Renowned pedal steel guitarist Bucky Baxter has died at age 65, according to an Instagram post from his son and alt-country artist, Rayland Baxter. Baxter rose to prominence as a member of Bob Dylan‘s band on his Never Ending Tour in the early 1990s.

Born William Baxter in Melbourne, FL in 1955, he began studying pedal-steel in the 1970s. In the 1980s he met rising country star Steve Earle, and played on Earle’s breakout debut record, Guitar Town, in 1986. Baxter went on to play on future Earle albums including Copperhead Road in 1988 and The Hard Way in 1990. He eventually became a founding member of Earle’s touring band, The Dukes, which Earle still plays with to this day.

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While touring with Earle, Baxter met Dylan and was commissioned by the legendary musician to teach him how to play pedal steel. The lessons must not have taken, as Dylan hired Baxter on to be his touring pedal-steel guitarist in 1992, just before embarking on the famed Never Ending Tour. In seven years of touring with Dylan, Baxter joined him at over 750 shows and lent his hand on Dylan’s 1997 Grammy-winning album, Time Out Of Mind.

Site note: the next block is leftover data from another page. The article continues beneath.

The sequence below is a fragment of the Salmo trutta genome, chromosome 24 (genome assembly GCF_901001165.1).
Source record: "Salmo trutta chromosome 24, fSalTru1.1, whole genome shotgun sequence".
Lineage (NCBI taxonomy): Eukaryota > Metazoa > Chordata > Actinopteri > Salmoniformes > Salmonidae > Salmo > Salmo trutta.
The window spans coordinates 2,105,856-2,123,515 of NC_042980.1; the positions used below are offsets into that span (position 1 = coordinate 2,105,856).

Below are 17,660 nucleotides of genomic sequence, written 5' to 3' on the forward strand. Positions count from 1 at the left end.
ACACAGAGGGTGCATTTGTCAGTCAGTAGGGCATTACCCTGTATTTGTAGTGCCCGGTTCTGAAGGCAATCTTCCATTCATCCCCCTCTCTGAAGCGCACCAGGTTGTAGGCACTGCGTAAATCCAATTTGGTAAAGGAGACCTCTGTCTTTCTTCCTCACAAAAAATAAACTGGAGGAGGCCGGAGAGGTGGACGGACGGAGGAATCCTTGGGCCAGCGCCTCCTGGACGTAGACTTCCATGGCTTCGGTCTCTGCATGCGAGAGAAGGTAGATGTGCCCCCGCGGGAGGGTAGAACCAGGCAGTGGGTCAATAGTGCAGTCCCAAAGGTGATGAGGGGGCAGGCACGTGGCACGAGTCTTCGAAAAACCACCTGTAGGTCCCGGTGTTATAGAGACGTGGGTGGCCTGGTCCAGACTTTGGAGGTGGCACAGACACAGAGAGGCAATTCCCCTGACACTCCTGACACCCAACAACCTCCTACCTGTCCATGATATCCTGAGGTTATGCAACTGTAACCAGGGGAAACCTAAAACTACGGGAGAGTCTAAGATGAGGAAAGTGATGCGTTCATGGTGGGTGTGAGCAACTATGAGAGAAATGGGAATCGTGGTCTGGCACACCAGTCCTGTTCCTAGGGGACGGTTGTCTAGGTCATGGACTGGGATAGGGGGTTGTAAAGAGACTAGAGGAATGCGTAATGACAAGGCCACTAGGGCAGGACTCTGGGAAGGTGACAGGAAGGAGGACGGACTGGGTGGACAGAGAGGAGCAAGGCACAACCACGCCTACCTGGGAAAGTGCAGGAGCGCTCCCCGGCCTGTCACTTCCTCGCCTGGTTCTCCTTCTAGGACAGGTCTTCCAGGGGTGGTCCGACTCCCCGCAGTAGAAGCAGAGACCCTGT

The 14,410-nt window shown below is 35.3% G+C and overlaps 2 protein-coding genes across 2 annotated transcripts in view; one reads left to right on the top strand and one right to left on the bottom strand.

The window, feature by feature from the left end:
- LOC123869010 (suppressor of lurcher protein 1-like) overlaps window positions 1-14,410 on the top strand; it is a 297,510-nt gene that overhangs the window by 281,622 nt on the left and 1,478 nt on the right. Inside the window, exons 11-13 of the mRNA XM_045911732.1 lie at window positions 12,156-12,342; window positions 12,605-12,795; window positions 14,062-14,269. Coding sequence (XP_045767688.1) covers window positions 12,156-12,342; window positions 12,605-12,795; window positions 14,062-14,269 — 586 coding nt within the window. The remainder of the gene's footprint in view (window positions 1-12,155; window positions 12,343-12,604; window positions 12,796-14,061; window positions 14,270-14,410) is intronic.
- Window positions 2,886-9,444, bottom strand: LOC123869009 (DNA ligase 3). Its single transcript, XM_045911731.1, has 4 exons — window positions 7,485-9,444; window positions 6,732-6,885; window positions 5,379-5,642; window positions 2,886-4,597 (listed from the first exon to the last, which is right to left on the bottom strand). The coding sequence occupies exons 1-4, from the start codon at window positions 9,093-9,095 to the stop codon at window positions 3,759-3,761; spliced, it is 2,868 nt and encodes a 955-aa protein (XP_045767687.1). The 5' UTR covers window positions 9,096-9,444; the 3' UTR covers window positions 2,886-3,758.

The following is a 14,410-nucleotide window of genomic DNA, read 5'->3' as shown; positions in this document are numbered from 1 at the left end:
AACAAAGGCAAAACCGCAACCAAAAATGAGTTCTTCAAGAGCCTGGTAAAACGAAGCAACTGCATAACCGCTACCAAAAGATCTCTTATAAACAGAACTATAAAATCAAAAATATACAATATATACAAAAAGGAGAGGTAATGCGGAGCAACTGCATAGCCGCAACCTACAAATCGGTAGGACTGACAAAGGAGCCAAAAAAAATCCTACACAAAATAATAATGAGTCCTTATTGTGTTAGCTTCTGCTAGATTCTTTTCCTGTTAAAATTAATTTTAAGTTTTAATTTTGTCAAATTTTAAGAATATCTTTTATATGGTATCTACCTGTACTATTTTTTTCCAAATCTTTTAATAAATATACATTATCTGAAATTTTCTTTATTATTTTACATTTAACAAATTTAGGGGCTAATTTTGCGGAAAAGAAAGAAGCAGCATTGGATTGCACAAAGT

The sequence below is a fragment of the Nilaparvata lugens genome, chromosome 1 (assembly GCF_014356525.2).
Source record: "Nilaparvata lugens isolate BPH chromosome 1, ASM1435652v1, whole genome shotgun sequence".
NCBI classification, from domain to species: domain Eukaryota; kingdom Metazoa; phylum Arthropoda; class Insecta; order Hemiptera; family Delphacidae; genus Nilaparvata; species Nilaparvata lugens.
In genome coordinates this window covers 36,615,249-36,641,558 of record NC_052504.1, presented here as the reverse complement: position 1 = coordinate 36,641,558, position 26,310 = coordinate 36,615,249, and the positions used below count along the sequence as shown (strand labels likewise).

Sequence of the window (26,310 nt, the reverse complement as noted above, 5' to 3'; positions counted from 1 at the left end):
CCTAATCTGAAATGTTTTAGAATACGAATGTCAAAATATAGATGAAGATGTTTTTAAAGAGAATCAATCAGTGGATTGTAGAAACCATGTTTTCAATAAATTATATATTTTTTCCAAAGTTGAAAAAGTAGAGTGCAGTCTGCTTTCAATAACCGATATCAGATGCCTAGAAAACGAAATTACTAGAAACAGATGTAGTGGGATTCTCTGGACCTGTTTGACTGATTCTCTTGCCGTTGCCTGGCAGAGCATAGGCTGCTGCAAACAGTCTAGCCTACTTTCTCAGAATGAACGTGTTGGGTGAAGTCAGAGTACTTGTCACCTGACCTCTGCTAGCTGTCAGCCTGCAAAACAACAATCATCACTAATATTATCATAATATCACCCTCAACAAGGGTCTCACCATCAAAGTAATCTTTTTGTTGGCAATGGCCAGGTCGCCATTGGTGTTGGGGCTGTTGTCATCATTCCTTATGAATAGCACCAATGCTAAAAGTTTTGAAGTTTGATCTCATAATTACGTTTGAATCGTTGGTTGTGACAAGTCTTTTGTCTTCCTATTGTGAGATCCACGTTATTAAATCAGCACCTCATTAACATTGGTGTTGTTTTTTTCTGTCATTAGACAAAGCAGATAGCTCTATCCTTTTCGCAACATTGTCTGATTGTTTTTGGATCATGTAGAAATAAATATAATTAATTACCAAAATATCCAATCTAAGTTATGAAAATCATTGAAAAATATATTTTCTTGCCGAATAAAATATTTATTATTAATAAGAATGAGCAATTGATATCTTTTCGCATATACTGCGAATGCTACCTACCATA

Following his departure from Dylan’s band in 1999, Baxter went solo and cut the instrumental album, Most Likely, No Problem. Shortly after, he began working with Ryan Adams and toured with the musician in addition to playing on his albums Gold and Demolition. At this point, Baxter had become a name in the Americana scene and would go on to lend his hand on recordings for Kacey MusgravesOld Crow Medicine ShowLos Lobos, and even Billy Ray Cyrus. He also holds multiple credits on the Beastie Boys‘ Anthology: The Sounds of Science album.

In an interview with the Bob Dylan fanzine On The Tracks, Bucky Baxter credited his longevity in the singer-songwriter’s group to his commitment to leaving the man alone. In all their years on the road together, Baxter said that he never tried to strike up a friendship with the elusive songwriter.

“I just worked for him. And we had a good working relationship … but I never went to his house for Thanksgiving or anything,” he said. “I think that’s why I lasted so long — I conducted myself professionally and let him be. I never bugged him.”

Tributes to the late musician have already started pouring in.


[H/T Rolling Stone]